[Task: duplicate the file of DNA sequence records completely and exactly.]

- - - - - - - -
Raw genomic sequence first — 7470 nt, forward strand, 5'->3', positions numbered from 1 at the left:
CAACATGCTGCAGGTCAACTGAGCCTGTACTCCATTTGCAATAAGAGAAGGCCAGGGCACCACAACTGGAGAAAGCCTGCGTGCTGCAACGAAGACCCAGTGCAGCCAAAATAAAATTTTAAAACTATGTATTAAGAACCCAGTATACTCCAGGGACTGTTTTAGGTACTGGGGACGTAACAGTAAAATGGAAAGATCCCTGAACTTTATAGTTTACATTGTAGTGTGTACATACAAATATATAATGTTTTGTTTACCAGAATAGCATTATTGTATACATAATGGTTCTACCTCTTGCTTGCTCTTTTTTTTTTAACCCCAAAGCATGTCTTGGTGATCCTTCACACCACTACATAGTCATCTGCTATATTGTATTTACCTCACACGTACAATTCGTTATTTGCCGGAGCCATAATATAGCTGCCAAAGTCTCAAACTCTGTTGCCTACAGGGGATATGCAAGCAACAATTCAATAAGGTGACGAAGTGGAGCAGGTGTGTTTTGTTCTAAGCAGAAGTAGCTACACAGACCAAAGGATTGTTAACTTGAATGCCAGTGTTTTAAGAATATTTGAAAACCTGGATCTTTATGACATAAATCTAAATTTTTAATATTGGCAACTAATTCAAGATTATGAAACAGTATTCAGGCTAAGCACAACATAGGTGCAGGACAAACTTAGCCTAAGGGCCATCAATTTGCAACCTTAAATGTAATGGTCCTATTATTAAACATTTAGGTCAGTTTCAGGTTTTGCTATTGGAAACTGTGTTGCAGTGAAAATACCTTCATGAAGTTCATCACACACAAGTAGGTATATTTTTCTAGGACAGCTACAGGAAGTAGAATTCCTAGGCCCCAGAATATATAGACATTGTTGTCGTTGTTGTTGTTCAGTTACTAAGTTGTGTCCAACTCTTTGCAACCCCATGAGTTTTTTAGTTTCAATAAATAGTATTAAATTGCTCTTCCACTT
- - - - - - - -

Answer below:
Raw genomic sequence first — 7470 nt, forward strand, 5'->3', positions numbered from 1 at the left:
CAACATGCTGCAGGTCAACTGAGCCTGTACTCCATTTGCAATAAGAGAAGGCCAGGGCACCACAACTGGAGAAAGCCTGCGTGCTGCAACGAAGACCCAGTGCAGCCAAAATAAAATTTTAAAACTATGTATTAAGAACCCAGTATACTCCAGGGACTGTTTTAGGTACTGGGGACGTAACAGTAAAATGGAAAGATCCCTGAACTTTATAGTTTACATTGTAGTGTGTACATACAAATATATAATGTTTTGTTTACCAGAATAGCATTATTGTATACATAATGGTTCTACCTCTTGCTTGCTCTTTTTTTTTTAACCCCAAAGCATGTCTTGGTGATCCTTCACACCACTACATAGTCATCTGCTATATTGTATTTACCTCACACGTACAATTCGTTATTTGCCGGAGCCATAATATAGCTGCCAAAGTCTCAAACTCTGTTGCCTACAGGGGATATGCAAGCAACAATTCAATAAGGTGACGAAGTGGAGCAGGTGTGTTTTGTTCTAAGCAGAAGTAGCTACACAGACCAAAGGATTGTTAACTTGAATGCCAGTGTTTTAAGAATATTTGAAAACCTGGATCTTTATGACATAAATCTAAATTTTTAATATTGGCAACTAATTCAAGATTATGAAACAGTATTCAGGCTAAGCACAACATAGGTGCAGGACAAACTTAGCCTAAGGGCCATCAATTTGCAACCTTAAATGTAATGGTCCTATTATTAAACATTTAGGTCAGTTTCAGGTTTTGCTATTGGAAACTGTGTTGCAGTGAAAATACCTTCATGAAGTTCATCACACACAAGTAGGTATATTTTTCTAGGACAGCTACAGGAAGTAGAATTCCTAGGCCCCAGAATATATAGACATTGTTGTCGTTGTTGTTGTTCAGTTACTAAGTTGTGTCCAACTCTTTGCAACCCCATGAGTTTTTTAGTTTCAATAAATAGTATTAAATTGCTCTTCCACTT